34. 44. Discontent over Truman <ul><li>The public also picked up on the discontent with Harry, with slogans such as “To err is Truman” </li></ul><ul><li>Truman’s support fell from 87% approval in 1945 to 32% in 1946, and would drop below 25% in 1948-52 </li></ul><ul><li>The result of midterm elections in 1946 (Senate, House) was that Truman was not seen as an effective leader </li></ul>
  35. 45. Election of 1948 <ul><li>Truman decided to run again in 1948 </li></ul><ul><li>He had no reason to expect victory, especially since his own party split apart – with southern Democrats forming the Dixiecrat Party and nominating Strom Thurmond (S.C.) and liberal Democrats going to the Progressive Party and nominating Henry Wallace </li></ul><ul><li>Republicans ran Thomas E. Dewey as their candidate. </li></ul>
  36. 46. Election of 1948 <ul><li>Truman began whistle-stop campaign across the nation (he crisscrossed the country by train) and was seen as the “peoples’ man” – a friend of the commoners </li></ul><ul><li>Even with increasing support, no one believed Truman could/would win </li></ul><ul><li>But he did, and Democrats gained control of Congress as well. </li></ul>
  37. 48. 22 nd Amendment <ul><li>Republicans, long out of the White House, began to argue that there should be term-limits on the Presidency (FDR had served 4 terms) </li></ul><ul><li>They pushed for a constitutional amendment, which passed easily. </li></ul><ul><li>22 nd Amendment, adopted in 1951, limited a President to serving two (2) terms, or ten (10) years </li></ul>
  38. 49. Election of 1952 <ul><li>Truman could have run again in 1952, but decided against it, Dems choose Adlai Stevenson, governor of Illinois </li></ul><ul><li>Republicans get Dwight Eisenhower , IKE , along with VP choice Richard Nixon to run in 1952. </li></ul>
  39. 51. Dwight D. Eisenhower (IKE) <ul><li>This “War Hero” – man of “action” became the man of the people as popular support for IKE was helped by the first television political commercials </li></ul><ul><li>Eisenhower’s candidacy hit a snag in Sept 1952, when newspapers found that VP choice, Richard Nixon , had a special fund ($$), set up by rich supporters </li></ul>
  40. 53. <ul><li>Nixon came under attack for accepting “gifts” from businesspeople </li></ul><ul><li>Nixon went on radio/TV and insisted they were legit funds – but did say he had kept one gift – a cocker spaniel puppy named “Checkers” – The “Checkers” speech helped save Nixon !! </li></ul><ul><li>Ike wins by more than 6 million votes </li></ul>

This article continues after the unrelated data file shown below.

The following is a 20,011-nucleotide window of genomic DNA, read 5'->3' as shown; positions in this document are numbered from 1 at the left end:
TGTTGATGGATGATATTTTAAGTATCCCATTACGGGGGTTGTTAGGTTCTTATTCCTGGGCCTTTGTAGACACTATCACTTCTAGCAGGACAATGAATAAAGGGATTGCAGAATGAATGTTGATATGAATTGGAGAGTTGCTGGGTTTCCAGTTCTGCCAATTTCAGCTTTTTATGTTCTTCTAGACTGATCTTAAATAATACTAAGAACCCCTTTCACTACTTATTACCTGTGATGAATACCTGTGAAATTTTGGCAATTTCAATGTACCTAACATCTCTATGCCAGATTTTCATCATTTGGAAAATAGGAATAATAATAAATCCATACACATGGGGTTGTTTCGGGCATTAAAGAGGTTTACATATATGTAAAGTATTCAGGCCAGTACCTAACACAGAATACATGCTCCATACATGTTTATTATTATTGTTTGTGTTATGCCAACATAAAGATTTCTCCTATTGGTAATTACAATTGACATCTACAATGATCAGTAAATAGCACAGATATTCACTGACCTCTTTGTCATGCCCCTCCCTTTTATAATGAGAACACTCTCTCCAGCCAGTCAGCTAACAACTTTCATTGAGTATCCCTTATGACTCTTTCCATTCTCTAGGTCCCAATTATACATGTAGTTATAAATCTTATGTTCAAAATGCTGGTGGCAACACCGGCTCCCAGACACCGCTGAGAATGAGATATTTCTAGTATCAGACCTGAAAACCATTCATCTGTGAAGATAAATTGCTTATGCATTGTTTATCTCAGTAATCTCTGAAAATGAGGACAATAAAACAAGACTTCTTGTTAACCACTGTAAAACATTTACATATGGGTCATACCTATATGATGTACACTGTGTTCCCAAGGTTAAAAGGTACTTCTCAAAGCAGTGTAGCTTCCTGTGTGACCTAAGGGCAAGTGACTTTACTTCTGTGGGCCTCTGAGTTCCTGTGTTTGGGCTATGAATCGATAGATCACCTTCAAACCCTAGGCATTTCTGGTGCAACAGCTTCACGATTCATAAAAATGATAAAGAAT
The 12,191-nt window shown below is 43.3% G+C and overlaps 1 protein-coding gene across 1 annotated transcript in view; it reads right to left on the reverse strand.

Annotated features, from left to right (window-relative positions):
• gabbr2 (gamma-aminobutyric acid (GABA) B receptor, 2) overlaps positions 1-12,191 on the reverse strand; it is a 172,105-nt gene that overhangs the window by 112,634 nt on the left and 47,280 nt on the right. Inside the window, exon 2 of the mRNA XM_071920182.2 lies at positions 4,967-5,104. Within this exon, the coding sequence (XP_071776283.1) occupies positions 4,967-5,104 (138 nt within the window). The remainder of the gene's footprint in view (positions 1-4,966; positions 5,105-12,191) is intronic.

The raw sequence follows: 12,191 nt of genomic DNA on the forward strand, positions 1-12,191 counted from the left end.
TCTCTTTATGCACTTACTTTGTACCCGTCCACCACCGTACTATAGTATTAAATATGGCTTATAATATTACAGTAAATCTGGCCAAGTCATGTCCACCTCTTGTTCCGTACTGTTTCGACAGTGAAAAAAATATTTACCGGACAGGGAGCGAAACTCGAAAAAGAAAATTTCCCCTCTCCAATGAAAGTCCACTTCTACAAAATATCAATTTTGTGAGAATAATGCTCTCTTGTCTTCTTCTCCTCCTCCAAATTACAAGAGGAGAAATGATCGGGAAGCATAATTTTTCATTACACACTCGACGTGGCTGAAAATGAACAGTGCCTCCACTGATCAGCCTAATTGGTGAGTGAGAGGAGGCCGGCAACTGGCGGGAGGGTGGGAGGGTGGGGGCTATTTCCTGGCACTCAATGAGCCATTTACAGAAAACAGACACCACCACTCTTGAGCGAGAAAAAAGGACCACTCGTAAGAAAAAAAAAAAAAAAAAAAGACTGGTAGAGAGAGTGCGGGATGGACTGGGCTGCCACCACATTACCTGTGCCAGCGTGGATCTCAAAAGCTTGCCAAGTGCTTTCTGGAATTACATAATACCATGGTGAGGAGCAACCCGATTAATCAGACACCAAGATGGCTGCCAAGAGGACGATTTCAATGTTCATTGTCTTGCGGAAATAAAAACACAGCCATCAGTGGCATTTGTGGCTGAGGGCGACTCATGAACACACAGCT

41. 55. Ike and Modern Republicanism <ul><li>Ike used “hidden hand” presidency – directed the action from the side and delegated much power and authority – Cabinet members held great authority </li></ul><ul><li>Ike began to promote Modern Republicanism that included cutting spending, reducing taxes, and balancing the budget </li></ul><ul><li>Ike, like other Republicans, favored big business </li></ul>
  42. 56. Modern Republicanism <ul><li>Modern Republicanism sought to encourage and support corporate America </li></ul><ul><li>Ike was unsuccessful at balancing the budget, and his cuts in govt spending caused the economy to slump </li></ul><ul><li>This caused revenues (tax $$) to drop and increased deficit spending (national debt). </li></ul>
  43. 57. Election of 1956 and Beyond <ul><li>Ike was re-elected in 1956, but the economy continued to go south, with 3 recessions in ‘53, ‘57, and ’60 </li></ul><ul><li>Despite economic troubles, Ike helped the country maintain a mood of stability and continued to support the economic (job) security of Americans (New Deal – Social Security) </li></ul>
  44. 58. NASA <ul><li>With the Soviet launch of Sputnik in 1957, Ike responded by creating the National Aeronautics and Space Administration (NASA), as an independent agency for space exploration </li></ul>
  45. 59. <ul><li>Ike and Congress also signed the National Defense Education Act </li></ul><ul><ul><li>The NDEA was designed to improve science and math instruction in schools so that the US could meet the challenge from the Soviets and train the next generation of scientists </li></ul></ul><ul><ul><li>Provided millions of $$ to college students (low-cost loans) if they would become teachers, and $$ for public schools to build science facilities </li></ul></ul>
  46. 60. Now go back to your assignment and answer the questions about this information. You can use this presentation or your textbook (Chapter 27) if you need help.